Archive for the ‘Epistles’ Category

The Power of Paradigms (כ״ו בכסלו ה׳תשע״ו (December 8, 2015))

[This teaching was originally taught coinciding with Parashat KiTisa – Ex30:11-34:35.]   Paradigms shape: how we see the world; how we understand words; how we read and interpret texts (including, of course, the scriptures). Much of our language is paradigmatic; the words are given meaning by the paradigm in which they’re used. Change the paradigm […]

To Eat or Not To Eat, That Is The Question (כ״ה באב ה׳תשע״א (August 25, 2011))

Romans chapter 14 is often quoted as proof that Paul (Rabbi Sha’ul of Tarsus) taught and believed that the dietary laws and holy days of the Torah (especially Shabbat) have been done away with. This is very easy to do when we read those verses from a 21st century western Christian paradigm as if they […]

Acts 15 and Acts 10 – what do they really say about the Law? (כ״ב בתמוז ה׳תשע״א (July 24, 2011))

This article was born out of an extended “conversation” on facebook during which a number of New Testament scriptures were quoted in order to justify non-observance of “The Law” by non-Jewish believers. As is often the case, these scriptures were quoted out of context, as if they were written yesterday (or, at least, in our […]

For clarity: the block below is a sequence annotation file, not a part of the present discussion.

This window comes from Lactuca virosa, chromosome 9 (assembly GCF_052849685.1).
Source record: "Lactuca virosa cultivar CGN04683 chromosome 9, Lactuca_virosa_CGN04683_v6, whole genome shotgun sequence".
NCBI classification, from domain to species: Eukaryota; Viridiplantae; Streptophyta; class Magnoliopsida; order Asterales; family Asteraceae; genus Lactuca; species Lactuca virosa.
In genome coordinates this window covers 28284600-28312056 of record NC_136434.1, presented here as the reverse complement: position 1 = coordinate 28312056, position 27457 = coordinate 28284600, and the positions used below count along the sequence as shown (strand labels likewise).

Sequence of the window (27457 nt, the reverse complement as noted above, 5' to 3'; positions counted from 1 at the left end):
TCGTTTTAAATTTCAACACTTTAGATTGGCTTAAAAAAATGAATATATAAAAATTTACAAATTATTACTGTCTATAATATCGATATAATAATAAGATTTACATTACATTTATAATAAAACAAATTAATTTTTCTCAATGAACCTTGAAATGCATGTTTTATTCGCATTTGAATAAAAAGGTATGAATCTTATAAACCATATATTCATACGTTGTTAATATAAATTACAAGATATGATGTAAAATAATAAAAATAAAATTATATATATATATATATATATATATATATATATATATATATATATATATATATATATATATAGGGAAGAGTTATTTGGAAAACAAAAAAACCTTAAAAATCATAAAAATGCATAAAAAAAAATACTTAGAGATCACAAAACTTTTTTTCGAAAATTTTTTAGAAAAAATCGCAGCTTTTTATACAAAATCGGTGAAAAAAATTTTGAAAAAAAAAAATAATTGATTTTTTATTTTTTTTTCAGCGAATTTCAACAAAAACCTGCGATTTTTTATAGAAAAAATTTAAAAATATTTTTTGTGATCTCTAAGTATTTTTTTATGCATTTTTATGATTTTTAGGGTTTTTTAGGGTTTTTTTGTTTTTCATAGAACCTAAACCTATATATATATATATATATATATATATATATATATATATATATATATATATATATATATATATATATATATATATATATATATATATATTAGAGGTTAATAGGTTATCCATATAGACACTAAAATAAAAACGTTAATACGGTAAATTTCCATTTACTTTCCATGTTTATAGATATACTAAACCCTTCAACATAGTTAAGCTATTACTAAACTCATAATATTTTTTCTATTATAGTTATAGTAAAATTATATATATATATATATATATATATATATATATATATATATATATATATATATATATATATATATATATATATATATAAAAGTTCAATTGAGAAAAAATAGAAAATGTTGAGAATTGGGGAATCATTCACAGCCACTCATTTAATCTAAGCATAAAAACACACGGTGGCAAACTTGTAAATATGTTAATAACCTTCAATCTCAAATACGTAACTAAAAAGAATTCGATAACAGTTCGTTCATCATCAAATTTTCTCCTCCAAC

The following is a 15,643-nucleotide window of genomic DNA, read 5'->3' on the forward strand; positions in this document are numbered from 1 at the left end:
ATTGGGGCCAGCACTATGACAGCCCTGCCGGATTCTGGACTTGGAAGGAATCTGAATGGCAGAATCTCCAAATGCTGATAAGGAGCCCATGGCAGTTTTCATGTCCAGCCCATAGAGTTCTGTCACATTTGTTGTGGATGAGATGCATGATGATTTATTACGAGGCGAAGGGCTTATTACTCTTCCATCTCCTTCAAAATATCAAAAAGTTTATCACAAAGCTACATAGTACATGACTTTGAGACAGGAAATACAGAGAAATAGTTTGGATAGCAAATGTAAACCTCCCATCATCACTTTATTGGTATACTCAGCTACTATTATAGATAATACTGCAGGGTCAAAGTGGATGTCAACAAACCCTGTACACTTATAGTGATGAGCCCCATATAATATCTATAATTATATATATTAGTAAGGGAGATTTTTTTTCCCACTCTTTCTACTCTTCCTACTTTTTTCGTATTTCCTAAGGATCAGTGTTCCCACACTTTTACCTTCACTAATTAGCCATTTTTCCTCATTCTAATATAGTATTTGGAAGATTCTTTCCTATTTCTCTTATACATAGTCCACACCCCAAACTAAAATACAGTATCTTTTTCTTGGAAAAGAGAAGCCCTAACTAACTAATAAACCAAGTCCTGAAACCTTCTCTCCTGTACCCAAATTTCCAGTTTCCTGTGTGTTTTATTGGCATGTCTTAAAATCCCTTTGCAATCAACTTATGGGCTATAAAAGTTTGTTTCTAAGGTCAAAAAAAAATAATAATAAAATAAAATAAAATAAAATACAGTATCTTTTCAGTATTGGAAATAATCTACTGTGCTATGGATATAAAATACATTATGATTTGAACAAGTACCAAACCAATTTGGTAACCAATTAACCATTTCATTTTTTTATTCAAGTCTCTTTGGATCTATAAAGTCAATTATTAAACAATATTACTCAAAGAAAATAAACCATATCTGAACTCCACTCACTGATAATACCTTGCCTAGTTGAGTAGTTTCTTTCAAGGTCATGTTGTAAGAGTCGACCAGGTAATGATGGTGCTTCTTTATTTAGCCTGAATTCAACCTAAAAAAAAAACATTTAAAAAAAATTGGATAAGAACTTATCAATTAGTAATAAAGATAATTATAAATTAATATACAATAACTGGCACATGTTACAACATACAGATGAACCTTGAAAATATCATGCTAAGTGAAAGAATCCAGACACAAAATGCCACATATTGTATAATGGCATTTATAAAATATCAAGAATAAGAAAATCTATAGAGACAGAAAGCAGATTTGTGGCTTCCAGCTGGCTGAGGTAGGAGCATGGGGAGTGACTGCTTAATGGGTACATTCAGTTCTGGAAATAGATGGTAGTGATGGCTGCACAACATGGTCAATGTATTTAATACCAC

A Living Sacrifice (ה׳ באדר ה׳תש״ע (February 19, 2010))

What does it mean to present oneself as a “living sacrifice”?

Under the substitutionary sacrificial system, when an animal is brought as a sacrifice, as a substitute for the one bringing the sacrifice, can it be sacrificed whilst still alive? Of course not.

The Torah is very specific about what is to happen when an animal is brought as a sacrifice:

* it must be from your own herd i.e. it must cost you something
* it is set apart (holy, sanctified) for God
* it must be inspected by the priest
* it must be killed in a specific way, by having its throat slit and its blood drained out.
* it must be lifted up onto the altar by the one bringing the sacrifice.

In other words, if it is still alive, it cannot be a sacrifice. It must be dead before it is placed onto the altar. You cannot present a “living” sacrifice.

So how can Paul write this to the believers (remember, both Jews and Proselytes meeting in the synagogues) in Rome?